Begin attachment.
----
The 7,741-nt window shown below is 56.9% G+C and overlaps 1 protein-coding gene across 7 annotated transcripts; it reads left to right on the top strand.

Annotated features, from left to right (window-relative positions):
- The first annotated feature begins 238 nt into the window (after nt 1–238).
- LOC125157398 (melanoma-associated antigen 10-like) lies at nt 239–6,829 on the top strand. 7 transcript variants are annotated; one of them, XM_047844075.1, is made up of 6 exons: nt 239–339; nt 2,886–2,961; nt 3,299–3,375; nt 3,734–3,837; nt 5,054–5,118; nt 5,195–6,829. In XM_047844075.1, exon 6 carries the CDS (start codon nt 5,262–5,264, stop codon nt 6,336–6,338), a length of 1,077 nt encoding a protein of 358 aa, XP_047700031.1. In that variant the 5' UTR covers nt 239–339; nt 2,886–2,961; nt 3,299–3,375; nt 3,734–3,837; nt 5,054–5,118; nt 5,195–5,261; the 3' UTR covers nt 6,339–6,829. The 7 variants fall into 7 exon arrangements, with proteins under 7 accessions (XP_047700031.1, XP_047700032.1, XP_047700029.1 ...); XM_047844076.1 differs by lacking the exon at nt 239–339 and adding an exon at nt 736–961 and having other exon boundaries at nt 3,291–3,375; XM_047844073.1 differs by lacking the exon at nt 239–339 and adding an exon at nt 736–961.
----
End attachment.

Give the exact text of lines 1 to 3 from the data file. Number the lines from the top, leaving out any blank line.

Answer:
The 7,741-nt window shown below is 56.9% G+C and overlaps 1 protein-coding gene across 7 annotated transcripts; it reads left to right on the top strand.

Annotated features, from left to right (window-relative positions):
- The first annotated feature begins 238 nt into the window (after nt 1–238).